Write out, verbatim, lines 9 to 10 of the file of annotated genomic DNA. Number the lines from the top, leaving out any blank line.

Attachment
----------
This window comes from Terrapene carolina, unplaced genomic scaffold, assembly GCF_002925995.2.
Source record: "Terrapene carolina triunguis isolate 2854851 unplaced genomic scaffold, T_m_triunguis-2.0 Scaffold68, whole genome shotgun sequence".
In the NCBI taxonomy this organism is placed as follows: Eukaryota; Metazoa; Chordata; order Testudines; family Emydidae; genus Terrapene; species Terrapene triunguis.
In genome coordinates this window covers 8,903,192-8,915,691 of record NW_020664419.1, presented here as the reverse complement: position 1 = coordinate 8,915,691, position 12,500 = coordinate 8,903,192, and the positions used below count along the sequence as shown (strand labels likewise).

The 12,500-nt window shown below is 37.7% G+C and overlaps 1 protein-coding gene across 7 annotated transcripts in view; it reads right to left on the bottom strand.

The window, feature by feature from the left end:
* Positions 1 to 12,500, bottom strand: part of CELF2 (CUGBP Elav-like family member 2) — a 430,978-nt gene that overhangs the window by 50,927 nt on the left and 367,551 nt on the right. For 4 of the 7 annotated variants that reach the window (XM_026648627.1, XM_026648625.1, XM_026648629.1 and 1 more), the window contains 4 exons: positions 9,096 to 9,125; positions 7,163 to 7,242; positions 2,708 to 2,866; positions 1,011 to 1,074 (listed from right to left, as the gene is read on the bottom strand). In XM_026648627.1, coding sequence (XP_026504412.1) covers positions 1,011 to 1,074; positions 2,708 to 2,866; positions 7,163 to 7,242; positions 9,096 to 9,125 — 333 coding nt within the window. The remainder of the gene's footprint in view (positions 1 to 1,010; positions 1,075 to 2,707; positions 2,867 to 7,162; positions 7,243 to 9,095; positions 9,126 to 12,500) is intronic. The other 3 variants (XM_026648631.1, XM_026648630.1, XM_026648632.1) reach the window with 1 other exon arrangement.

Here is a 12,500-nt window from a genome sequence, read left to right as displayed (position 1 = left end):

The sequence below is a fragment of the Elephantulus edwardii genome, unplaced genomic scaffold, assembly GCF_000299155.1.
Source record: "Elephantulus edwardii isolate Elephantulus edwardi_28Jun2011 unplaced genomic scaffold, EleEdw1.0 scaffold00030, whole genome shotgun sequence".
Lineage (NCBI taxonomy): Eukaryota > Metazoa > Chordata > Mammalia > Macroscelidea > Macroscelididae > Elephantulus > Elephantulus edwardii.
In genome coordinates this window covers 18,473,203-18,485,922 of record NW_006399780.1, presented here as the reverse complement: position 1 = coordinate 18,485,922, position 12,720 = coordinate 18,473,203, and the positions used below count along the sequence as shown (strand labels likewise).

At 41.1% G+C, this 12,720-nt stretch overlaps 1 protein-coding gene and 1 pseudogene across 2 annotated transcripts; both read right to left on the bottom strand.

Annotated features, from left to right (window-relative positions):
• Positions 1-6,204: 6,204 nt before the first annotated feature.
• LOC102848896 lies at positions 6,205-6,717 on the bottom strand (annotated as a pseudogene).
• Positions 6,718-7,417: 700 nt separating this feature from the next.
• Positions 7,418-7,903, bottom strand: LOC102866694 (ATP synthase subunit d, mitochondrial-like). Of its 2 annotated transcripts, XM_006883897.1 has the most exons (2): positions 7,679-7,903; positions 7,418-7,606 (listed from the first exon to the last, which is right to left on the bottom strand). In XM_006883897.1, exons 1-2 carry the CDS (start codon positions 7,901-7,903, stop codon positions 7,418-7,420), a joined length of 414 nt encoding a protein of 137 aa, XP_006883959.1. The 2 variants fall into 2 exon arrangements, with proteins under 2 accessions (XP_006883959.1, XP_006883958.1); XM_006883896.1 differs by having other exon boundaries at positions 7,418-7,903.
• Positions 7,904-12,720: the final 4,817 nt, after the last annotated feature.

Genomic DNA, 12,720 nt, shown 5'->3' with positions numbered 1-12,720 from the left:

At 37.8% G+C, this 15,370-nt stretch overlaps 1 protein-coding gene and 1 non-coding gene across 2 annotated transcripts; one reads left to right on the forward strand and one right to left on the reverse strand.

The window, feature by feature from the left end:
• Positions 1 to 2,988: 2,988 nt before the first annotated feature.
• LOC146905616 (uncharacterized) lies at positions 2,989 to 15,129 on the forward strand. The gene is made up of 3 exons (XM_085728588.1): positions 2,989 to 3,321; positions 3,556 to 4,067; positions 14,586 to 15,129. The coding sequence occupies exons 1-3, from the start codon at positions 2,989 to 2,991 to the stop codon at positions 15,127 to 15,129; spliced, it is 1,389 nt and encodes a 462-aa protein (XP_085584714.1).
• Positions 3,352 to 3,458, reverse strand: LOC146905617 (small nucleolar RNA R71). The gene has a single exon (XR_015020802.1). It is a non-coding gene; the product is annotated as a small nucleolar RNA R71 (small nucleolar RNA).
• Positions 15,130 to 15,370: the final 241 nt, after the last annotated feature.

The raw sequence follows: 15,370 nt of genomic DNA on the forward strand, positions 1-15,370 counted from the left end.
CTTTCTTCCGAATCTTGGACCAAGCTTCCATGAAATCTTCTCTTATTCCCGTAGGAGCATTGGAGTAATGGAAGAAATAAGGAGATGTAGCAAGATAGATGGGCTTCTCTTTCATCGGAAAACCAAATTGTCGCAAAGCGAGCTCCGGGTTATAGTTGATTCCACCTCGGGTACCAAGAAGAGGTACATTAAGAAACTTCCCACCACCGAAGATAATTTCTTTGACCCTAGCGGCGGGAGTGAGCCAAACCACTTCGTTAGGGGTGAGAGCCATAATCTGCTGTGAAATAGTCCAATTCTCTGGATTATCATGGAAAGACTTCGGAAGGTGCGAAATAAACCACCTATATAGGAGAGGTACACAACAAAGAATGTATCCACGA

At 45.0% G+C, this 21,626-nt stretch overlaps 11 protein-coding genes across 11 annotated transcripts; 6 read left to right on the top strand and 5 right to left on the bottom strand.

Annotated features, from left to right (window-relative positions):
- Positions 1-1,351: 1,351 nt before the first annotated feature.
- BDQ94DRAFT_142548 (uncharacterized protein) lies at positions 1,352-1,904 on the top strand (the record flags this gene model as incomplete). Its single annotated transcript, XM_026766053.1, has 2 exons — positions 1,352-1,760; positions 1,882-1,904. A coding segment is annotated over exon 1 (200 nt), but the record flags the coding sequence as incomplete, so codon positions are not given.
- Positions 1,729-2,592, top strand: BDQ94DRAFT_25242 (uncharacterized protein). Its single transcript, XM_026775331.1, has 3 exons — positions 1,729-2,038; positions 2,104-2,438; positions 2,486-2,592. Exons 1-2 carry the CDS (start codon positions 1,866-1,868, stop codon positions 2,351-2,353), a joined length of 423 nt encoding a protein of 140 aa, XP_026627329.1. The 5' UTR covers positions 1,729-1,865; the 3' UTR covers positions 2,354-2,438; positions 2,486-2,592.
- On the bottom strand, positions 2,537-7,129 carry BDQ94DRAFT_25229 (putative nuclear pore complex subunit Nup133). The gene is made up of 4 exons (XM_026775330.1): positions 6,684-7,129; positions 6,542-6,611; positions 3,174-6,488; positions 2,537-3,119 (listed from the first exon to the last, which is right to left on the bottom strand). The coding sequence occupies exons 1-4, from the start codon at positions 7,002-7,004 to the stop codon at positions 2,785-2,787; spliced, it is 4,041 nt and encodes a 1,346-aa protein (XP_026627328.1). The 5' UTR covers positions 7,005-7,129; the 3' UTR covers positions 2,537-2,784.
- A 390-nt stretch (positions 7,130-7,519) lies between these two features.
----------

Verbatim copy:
The sequence below is a fragment of the Elephantulus edwardii genome, unplaced genomic scaffold, assembly GCF_000299155.1.
Source record: "Elephantulus edwardii isolate Elephantulus edwardi_28Jun2011 unplaced genomic scaffold, EleEdw1.0 scaffold00030, whole genome shotgun sequence".